Monday, July 14, 2008

Promising new tool for monitoring lung cancer

A non-surgical technique that may help doctors monitor how well non-small cell lung cancer patients are responding to treatment is currently being tested. Using a device known as a CTC-chip to analyze circulating tumour cells from patient's blood samples, it was possible to identify whether patients had genetic mutations that would make them less likely to respond to certain therapies.

The research, published in the New England Journal of Medicine, is still in the early stages. However, if future studies confirm it works, the technique could offer lung cancer patients a non-invasive, safe way to monitor their disease and find out which treatments will work. Currently, in order to get that type of information, patients would have to undergo dangerous, invasive procedures to sample tissues and cells.

The current findings will need to be replicated in larger studies before the chip is used widely, since only 27 patients participated in the pilot study.

The CTC-chip opens up a whole new field of studying tumors in real time. When the device is ready for larger clinical trials, it should provide new ways of measuring treatment response, defining prognostic and predictive measures, and studying the biology of blood-borne metastasis, which is the primary method by which cancer spreads and becomes lethal.

Blood samples from 27 patients, 23 of whom had a cell-surface protein mutation known as the epidermal growth factor receptor (EGFR) mutation were tested. Using the CTC-chip, the researchers were able to identify the mutation from the circulating blood tumour cells 92% of the time.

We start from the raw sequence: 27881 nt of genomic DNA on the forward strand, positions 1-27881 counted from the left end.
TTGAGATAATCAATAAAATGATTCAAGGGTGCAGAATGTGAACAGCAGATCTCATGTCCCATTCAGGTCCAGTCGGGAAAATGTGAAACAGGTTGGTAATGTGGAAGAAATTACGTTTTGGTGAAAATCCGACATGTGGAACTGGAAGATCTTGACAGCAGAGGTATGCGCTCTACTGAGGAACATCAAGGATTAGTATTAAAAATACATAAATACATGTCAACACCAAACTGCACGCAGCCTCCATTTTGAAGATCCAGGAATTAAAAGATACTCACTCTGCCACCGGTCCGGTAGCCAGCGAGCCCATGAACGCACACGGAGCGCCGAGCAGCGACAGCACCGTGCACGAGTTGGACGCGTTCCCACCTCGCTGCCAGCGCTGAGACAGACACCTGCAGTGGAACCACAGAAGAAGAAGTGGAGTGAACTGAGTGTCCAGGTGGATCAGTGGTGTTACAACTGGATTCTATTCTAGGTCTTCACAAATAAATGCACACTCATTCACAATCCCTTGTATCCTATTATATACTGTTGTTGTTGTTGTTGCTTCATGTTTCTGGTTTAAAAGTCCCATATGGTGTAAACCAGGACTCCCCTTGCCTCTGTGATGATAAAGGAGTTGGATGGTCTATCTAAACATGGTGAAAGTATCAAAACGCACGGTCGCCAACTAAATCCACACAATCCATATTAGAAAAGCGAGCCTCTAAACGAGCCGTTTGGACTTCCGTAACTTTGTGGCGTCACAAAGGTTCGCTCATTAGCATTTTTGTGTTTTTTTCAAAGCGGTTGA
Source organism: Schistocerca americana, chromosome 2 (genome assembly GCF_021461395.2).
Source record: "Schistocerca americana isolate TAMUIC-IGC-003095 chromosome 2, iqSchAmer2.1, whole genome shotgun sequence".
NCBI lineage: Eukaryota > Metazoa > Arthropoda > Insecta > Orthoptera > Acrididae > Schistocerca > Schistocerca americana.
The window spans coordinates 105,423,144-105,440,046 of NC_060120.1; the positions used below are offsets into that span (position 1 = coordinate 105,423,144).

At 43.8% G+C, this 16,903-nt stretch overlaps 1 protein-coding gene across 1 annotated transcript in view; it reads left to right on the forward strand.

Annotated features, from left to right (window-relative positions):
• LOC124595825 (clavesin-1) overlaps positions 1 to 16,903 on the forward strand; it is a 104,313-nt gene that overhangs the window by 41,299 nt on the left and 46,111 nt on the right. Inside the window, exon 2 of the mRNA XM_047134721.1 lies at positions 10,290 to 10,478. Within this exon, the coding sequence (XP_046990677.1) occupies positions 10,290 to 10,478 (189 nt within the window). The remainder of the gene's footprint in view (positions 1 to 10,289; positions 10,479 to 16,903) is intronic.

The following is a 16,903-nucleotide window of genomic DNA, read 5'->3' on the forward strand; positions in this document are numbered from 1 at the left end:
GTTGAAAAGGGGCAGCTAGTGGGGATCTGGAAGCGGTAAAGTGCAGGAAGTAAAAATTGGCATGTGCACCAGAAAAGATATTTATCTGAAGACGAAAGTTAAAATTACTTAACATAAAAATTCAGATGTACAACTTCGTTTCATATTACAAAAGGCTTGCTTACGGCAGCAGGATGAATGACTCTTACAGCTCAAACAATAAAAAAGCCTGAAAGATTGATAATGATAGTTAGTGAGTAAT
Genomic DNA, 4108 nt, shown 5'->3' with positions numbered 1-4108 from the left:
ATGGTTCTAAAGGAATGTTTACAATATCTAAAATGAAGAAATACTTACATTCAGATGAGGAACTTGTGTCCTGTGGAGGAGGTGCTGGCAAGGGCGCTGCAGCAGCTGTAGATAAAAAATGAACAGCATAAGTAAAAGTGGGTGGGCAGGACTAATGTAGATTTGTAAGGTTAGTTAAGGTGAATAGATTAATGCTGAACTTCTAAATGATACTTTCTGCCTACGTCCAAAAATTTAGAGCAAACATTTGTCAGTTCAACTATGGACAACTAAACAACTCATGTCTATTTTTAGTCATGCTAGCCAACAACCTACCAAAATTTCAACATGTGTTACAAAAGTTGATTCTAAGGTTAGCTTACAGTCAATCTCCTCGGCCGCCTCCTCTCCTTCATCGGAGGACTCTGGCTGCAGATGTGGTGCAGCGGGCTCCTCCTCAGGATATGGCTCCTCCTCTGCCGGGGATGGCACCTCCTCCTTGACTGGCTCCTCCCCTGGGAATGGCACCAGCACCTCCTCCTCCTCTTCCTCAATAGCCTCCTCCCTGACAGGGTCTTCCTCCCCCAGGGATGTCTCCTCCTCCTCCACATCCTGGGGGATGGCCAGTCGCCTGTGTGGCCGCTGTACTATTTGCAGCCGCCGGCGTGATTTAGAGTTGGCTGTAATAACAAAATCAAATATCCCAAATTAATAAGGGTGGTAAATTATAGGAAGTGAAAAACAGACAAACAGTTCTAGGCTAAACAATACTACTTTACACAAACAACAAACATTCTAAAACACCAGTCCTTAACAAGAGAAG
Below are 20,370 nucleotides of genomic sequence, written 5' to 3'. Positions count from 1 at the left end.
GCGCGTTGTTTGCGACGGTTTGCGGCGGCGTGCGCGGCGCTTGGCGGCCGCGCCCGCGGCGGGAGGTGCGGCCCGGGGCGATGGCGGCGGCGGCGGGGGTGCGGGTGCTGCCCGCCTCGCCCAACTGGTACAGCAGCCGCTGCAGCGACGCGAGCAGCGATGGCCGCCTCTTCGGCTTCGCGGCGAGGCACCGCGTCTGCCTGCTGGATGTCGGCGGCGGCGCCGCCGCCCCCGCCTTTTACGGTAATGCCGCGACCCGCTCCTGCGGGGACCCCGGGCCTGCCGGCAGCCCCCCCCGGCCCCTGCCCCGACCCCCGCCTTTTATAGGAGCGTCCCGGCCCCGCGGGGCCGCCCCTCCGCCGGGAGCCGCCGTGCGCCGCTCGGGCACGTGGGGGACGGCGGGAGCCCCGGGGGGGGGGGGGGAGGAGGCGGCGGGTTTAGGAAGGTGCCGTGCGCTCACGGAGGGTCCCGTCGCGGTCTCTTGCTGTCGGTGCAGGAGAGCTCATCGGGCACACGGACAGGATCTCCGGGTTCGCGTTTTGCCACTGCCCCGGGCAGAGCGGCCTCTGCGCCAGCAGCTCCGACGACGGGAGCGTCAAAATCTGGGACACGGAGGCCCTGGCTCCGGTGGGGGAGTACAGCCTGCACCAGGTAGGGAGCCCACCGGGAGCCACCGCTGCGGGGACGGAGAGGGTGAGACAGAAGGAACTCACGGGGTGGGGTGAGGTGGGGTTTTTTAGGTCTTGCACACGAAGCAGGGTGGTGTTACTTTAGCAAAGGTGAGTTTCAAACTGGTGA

It was also noticed the chip could detect changes over time. Research has shown that tumours with the EGFR mutation are more likely to respond to a class of drugs known as tyrosine kinase inhibitors, or TKIs; Tarceva (erlotinib) and Iressa (gefitinib) are 2 TKIs used to treat lung cancer. However, the patient's tumours eventually come back. Using the CTC-chip, the researchers found out why; it appears that the tumour cell's genetic makeup evolved over the course of treatment.

Biopsy samples taken at the time of diagnosis can never tell us about changes emerging during therapy or genotypic differences that may occur in different sites of the original tumour, but the CTC-chip offers the promise of noninvasive continuous monitoring.

This information could one day help doctors see when a patient was becoming resistant to treatment so that new therapies could be tried earlier. However, there is still work to do to make this technique more efficient on the larger scale outside of the clinical trial setting.

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